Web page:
By Richard Shears
A lost emperor penguin named Happy Feet who turned up on a beach in New Zealand has been taken home after under-going life-saving surgery.
The 3ft bird, who was left desperately ill after eating sand that he thought was snow, was taken back to the Antarctic on a research ship.
He was released down a slide into the water two months after he was discovered disorientated more than 1,000 miles from home.
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More familiar environment: Happy Feet is released in Antarctica from his big blue crate was four people try and encourage him to go down a specially-made slide and into the water
Back home: Happy Feet prepares to be sent back into the sea two months after he was discovered in New Zealand
But although he has been released, the penguin has been fitted with a tracking device so web users can keep track of where he goes over the next few months.
Vet Lisa Argilla, who looked after Happy Feet at Wellington Zoo, said she was pleased that he had been released back into the Southern Ocean.
She said: 'He slid down his specially-designed penguin slide backwards, but once he hit the water he spared no time in diving off away from the boat and all those "aliens" who have been looking after him for so long.'
F-f-f-f-Freezing: Happy Feet, who was found on a beach, prepares to go back into the sea for the first time in two months
In he goes: The three foot tall emperor penguin slowly moves towards the water in Antarctica
Gone: Happy Feet disappears for good. Web users will be able to track his progress online as he has been fitted with a GPS tracker
Happy Feet, named after the 2006 film, was taken to the zoo after becoming sick on sand. He had also begun eating sticks and stones.
When he was finally taken to the zoo it was found his stomach was filled with beach debris and he had to undergo several operations to clear his system. Then he was kept in a special ice-filled quarters to copy the environment emperor penguins live in.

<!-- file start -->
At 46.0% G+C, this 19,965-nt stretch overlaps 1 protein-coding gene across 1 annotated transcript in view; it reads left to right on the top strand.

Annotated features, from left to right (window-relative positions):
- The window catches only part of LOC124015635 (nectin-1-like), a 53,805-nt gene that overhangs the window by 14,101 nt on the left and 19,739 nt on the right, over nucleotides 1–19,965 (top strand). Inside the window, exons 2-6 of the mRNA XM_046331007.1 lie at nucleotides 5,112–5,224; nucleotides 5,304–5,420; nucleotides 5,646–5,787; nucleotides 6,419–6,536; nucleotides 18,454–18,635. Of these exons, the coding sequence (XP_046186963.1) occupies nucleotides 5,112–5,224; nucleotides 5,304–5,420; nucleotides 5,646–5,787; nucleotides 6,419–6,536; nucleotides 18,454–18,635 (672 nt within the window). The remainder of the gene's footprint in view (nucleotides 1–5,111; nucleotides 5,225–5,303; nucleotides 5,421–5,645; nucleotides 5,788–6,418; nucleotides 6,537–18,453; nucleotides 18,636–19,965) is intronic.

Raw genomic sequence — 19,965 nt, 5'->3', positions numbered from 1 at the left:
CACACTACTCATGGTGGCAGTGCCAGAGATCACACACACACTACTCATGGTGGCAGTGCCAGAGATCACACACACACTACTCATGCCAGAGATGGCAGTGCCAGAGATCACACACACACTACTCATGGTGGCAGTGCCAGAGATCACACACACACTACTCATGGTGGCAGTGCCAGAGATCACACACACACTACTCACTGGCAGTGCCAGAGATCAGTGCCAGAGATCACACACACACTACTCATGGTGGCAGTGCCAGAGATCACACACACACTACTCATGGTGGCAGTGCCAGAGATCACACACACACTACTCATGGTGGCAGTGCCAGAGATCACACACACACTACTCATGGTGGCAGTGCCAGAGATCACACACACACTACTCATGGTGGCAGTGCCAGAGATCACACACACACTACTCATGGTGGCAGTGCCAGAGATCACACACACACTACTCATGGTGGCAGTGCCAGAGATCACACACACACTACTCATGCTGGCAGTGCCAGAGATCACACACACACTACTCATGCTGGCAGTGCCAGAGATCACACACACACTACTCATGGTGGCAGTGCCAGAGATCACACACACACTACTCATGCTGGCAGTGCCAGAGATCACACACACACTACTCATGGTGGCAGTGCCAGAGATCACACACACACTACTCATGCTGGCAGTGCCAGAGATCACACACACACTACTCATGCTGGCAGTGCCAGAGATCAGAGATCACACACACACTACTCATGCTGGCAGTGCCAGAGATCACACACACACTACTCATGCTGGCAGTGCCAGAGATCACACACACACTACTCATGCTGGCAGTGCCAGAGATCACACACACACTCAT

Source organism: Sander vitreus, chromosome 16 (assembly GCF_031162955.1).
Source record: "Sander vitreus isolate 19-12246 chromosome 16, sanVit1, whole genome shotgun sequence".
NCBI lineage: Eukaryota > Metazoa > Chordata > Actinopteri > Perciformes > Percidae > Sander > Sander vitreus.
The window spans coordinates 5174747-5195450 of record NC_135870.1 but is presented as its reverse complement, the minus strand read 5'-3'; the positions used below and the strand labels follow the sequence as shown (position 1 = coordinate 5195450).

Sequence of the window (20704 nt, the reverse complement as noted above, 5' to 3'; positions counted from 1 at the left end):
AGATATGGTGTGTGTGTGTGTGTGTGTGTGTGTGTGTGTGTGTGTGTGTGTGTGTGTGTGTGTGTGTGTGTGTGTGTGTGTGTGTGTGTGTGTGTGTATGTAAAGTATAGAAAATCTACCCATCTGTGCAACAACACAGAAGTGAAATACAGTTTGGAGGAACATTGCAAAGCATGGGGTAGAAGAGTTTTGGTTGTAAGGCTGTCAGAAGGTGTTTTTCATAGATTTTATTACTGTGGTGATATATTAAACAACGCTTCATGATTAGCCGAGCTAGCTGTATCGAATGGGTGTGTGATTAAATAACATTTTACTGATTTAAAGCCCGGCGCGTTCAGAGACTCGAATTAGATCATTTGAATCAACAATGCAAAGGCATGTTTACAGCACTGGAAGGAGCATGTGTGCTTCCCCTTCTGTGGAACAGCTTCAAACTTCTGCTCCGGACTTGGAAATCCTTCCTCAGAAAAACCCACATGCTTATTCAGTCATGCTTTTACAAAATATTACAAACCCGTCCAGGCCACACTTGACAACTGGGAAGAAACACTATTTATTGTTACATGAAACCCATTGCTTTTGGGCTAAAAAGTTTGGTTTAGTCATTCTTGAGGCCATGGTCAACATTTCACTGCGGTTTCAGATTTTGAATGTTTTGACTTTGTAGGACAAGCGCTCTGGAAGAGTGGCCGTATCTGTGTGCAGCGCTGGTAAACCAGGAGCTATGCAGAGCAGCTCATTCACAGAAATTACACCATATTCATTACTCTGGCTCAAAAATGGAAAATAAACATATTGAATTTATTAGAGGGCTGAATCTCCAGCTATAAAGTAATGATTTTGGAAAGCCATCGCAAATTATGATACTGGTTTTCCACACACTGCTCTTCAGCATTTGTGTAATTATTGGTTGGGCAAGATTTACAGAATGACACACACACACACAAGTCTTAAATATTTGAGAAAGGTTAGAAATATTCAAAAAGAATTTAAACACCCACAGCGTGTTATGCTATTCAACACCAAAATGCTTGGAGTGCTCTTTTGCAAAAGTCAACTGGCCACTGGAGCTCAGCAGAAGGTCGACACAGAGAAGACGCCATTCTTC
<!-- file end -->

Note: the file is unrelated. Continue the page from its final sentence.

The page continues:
Finally given a clean bill of health, he was placed in a specially-designed crate filled with ice and loaded onto the research vessel Tangaroa.
Almost a week after leaving New Zealand, vets on board the ship decided today they had taken Happy Feet far enough south for him to be able to make his way onwards to the Antarctic.
Sea conditions were too rough for Happy Feet to be released by hand, so he was placed on a tarpaulin slide running from the boat's ramp.
'He needed some gentle encouragement to leave his crate, but then the release went really well,' said Miss Argilla.
Where he was found: The washed up emperor penguin walks along Peka Peka Beach in New Zealand - 3,000 miles north of its home in Antarctica
Where he should be: Emperor penguins walk over the ice in Antarctica
Life-saving: A team of medics operate on the penguin - named Happy Feet - who ended up 3,000 miles away from home and became sick after eating sand it mistook for snow. He was found on June 20
A team from the National Institute of Water and Atmospheric Research and the boat crew were all on deck to wave him goodbye.
'It's an indescribable feeling to see a patient finally set free,' said Miss Argilla.
Voyage leader Richard O'Driscoll told Wellington's The Press newspaper that apart from giving the veterinary team a few nips at feeding time, the penguin had been a well-behaved passenger.
'It's been a pleasure to have Happy Feet on board,' he said. 'We're just happy to help him on his journey home.'
But just in case he gets lost again, the wayward penguin has been fitted with a tracking device, which will eventually drop off, so the team - and the public - can follow his progress back home.